Bing has been one step behind Google for so long now that their roll-out of Shopping campaigns at the end of the summer was no big surprise. And while they’ve done their upmost to ensure the easy transfer of campaigns from AdWords, some of the blogs I’ve read did not sum up completely how to set up Bing shopping campaigns and the differences between Bing and Google. This blog post will hopefully attempt to close that gap.
Checks before setting up Bing Shopping
- Is your site SSL certified, specifically the login and checkout pages?
- Does your site have https?
- Do you have the FileZilla details for your site in order to upload the Bing webmaster code?
- How are you going to upload your feed? Do you need to edit your feed first to fit with Bing’s maximum upload sizes? (see the Feed Upload section for file sizes and more details)
Bing Shopping Campaigns Set Up
Click on the Bing Merchant Centre on the drop down Tool tab in Bing
Click on “Create Store” tab and then wait until you are re-directed to the next page below.
3. Fill out your store name, your destination URL you will use in webmaster tools and a description of your store.
SSL Checkout – Does your store have a SSL certificate for both the login and checkout pages specifically? If it doesn’t, and you select “Yes”, your store will be rejected until both the login and checkout pages are SSL certified.
How can I tell?
If you see this lock icon or have https this is an indicator you have SSL certification.
Double check by look at the “View page info” by right clicking on your site
When this box appears click on the connection tab to view the SSL certificate information:
Finally tick block aggregators, this allow Bing to prevent aggregators from including your product offers in their catalog (feed) and ads.
4. Webmaster tools
When you’ve entered and saved all your store info and clicked save you’ll the destination URL box will be highlighted in red, with a message underneath prompting you to verify your URL in Bing.
You’ll need to fill out details about your website such as country, name and URL and verify your ownership of your site. You can do this by either downloading the file BingSiteAuth.xml or copying and pasting a <meta> tag to your default web page or Add CNAME record to DNS. Once this is done you can verify your site.
Your site will take up to 3 days to be verified, in the meantime you can upload your catalog (feed) to be approved.
5. Feed upload
Minimum feed requirements
- Merchant Product ID (MPID)
- Product Title
- Product URL
- Image URL (use high-quality images 220×220 pixels or larger)
- SellerName (aggregator only)
Highly recommended feed attributes
- Availability (Stock Status)
- Product Type/Merchant Category
- Bing Category
Note: Bing refers to the feed as a catalog in the Bing Merchant Centre.
In the Bing Merchant Centre, create a catalog (note the American spelling) by selecting the “Catalog management” tab at the top and then select the “Create catalog” button.
Fill out your details including the Catalog name and your store location, remember when uploading your catalog Bing does not accept “Out of Stock” products, so you can either remove this attribute or upload the catalog anyway and Bing will ignore any products out of stock.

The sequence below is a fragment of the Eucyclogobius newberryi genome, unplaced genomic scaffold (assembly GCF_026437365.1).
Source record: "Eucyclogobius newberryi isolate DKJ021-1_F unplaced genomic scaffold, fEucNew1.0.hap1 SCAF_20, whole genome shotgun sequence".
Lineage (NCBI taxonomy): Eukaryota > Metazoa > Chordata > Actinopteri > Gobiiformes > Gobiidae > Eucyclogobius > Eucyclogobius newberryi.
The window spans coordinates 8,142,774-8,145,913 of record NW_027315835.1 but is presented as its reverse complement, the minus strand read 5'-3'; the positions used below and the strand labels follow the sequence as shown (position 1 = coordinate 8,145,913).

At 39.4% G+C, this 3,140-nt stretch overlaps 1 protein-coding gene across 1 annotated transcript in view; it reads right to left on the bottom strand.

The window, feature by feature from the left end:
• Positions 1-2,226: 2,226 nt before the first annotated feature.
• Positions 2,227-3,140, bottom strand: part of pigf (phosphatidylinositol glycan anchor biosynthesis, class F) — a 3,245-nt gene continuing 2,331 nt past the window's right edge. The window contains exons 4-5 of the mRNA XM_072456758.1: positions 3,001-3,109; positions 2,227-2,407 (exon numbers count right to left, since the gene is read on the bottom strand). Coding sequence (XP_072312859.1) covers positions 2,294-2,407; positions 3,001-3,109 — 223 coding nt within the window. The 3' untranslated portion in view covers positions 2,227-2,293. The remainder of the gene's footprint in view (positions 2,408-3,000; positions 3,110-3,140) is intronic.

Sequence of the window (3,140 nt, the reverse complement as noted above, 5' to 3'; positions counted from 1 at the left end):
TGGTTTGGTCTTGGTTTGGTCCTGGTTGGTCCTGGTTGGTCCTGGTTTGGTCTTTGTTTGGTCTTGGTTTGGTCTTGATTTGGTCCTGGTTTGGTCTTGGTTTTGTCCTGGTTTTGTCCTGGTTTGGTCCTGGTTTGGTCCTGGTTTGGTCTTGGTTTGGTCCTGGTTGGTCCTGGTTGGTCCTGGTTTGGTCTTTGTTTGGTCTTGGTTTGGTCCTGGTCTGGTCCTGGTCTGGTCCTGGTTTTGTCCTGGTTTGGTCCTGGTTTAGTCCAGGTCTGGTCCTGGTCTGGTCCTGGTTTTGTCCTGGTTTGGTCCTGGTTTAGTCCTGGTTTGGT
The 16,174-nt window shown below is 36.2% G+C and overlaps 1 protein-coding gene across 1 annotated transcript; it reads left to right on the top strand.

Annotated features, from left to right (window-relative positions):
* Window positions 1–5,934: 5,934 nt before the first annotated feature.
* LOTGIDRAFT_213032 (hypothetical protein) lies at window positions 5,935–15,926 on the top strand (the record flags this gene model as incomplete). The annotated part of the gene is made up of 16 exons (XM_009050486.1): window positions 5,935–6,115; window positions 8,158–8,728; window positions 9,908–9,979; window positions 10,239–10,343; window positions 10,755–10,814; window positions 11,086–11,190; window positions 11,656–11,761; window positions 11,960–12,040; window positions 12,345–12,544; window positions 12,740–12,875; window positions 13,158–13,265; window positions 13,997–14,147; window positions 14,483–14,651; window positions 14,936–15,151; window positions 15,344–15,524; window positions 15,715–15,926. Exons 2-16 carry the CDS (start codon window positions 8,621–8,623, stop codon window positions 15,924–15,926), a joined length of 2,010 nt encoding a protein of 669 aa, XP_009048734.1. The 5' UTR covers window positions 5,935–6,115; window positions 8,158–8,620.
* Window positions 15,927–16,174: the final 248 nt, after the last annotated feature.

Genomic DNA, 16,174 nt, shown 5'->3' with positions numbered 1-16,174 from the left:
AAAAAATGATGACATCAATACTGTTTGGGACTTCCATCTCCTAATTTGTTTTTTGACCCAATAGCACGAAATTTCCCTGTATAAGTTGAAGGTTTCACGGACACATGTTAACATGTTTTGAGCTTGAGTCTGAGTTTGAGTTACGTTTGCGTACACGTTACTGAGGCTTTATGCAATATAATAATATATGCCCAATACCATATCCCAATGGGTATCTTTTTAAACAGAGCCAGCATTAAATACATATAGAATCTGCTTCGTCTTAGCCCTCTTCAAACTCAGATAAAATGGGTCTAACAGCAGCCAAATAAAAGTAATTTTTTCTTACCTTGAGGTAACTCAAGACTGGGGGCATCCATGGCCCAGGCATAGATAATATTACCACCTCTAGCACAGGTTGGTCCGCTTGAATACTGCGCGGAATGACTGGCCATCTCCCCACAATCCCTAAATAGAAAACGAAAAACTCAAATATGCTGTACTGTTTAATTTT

Different Ways to Upload Your Catalog
I prefer to upload my feed manually, however 4MB is the maximum size for uploading, which is appalling! However there are other ways to upload your feed
- Via FTP (For files under 1GB)
- Download from URL (files under 1GB)
- Upload multiple feeds manually (each needs to be 4MB max)
- Manually upload (files under 4MB)
File Types – API, XML, TXT.
If the catalogue is larger than 1 GB, you will need to separate this into different files and upload them using one of the options above.
Remember if you are going to upload your feed manually then you need to do so every 30 days to ensure that the feed is live and your campaigns will continue to run.
Even if you have auto-tagging automatically enabled at the account level for your Bing account, your shopping campaign data will not import into Google Analytics. Instead this will show up as Bing organic data. So you’ll need to manually tag each URL in a separate Bing catalog (feed) with its associated shopping campaign in order to view traffic and conversions in Google Analytics.
I like to use Google’s URL builder which is quick and convenient https://support.google.com/analytics/answer/1033867?hl=en&rd=2
Add your UTM tag to the end of your destination URL in your Bing catalog (feed). If you are running multiple campaigns for the same products, then you will have to upload separate feeds with different UTM tags to be able track these in Analytics.
Therefore if you select to automatically upload your feed in Bing, you won’t be able to track these campaigns in Google Analytics. If you have a lot of products which constantly change then it may not be worth creating a Bing Shopping campaign and separate feed, since the time associated with creating UTM tags for each campaign may outweigh the benefits of being on Bing Shopping – potential conversions.
Bing currently have no future plans to change manual UTM tagging for Bing Shopping to be able to show in Google Analytics.
7. Creating shopping campaigns
When your Bing store is approved you can then start to create or import your shopping campaigns from either the feed or AdWords.
If you are creating your campaigns from scratch you can go to the “Campaigns tab” and then select “Create campaign” and “Shopping campaign” to begin.
You can create your shopping campaign in the same way as AdWords by filling out the Campaign name, settings, bids and structure in exactly the same way.
Differences between Google and Bing
Finally I’ve noticed a few differences between Google and Bing shopping campaigns so far, which I’ve outlined in the table below.
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